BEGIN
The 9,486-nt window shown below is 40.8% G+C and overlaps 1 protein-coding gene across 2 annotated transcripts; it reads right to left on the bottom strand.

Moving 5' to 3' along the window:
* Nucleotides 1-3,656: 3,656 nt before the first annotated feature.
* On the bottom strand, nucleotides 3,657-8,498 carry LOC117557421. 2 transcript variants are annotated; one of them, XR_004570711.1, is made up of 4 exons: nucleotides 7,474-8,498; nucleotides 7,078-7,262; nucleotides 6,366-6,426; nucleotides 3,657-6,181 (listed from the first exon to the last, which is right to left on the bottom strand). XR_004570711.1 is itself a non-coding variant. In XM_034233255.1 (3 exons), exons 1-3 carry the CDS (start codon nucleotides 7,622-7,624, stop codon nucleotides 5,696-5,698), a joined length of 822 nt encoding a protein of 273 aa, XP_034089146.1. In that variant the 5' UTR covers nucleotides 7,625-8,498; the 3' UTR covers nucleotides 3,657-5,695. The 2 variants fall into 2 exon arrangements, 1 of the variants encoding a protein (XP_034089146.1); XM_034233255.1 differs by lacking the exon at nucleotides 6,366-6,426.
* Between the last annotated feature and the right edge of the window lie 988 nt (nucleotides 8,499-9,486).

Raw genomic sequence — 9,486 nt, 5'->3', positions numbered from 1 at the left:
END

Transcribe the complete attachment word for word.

The 9,486-nt window shown below is 40.8% G+C and overlaps 1 protein-coding gene across 2 annotated transcripts; it reads right to left on the bottom strand.

Moving 5' to 3' along the window:
* Nucleotides 1-3,656: 3,656 nt before the first annotated feature.
* On the bottom strand, nucleotides 3,657-8,498 carry LOC117557421. 2 transcript variants are annotated; one of them, XR_004570711.1, is made up of 4 exons: nucleotides 7,474-8,498; nucleotides 7,078-7,262; nucleotides 6,366-6,426; nucleotides 3,657-6,181 (listed from the first exon to the last, which is right to left on the bottom strand). XR_004570711.1 is itself a non-coding variant. In XM_034233255.1 (3 exons), exons 1-3 carry the CDS (start codon nucleotides 7,622-7,624, stop codon nucleotides 5,696-5,698), a joined length of 822 nt encoding a protein of 273 aa, XP_034089146.1. In that variant the 5' UTR covers nucleotides 7,625-8,498; the 3' UTR covers nucleotides 3,657-5,695. The 2 variants fall into 2 exon arrangements, 1 of the variants encoding a protein (XP_034089146.1); XM_034233255.1 differs by lacking the exon at nucleotides 6,366-6,426.
* Between the last annotated feature and the right edge of the window lie 988 nt (nucleotides 8,499-9,486).

Raw genomic sequence — 9,486 nt, 5'->3', positions numbered from 1 at the left: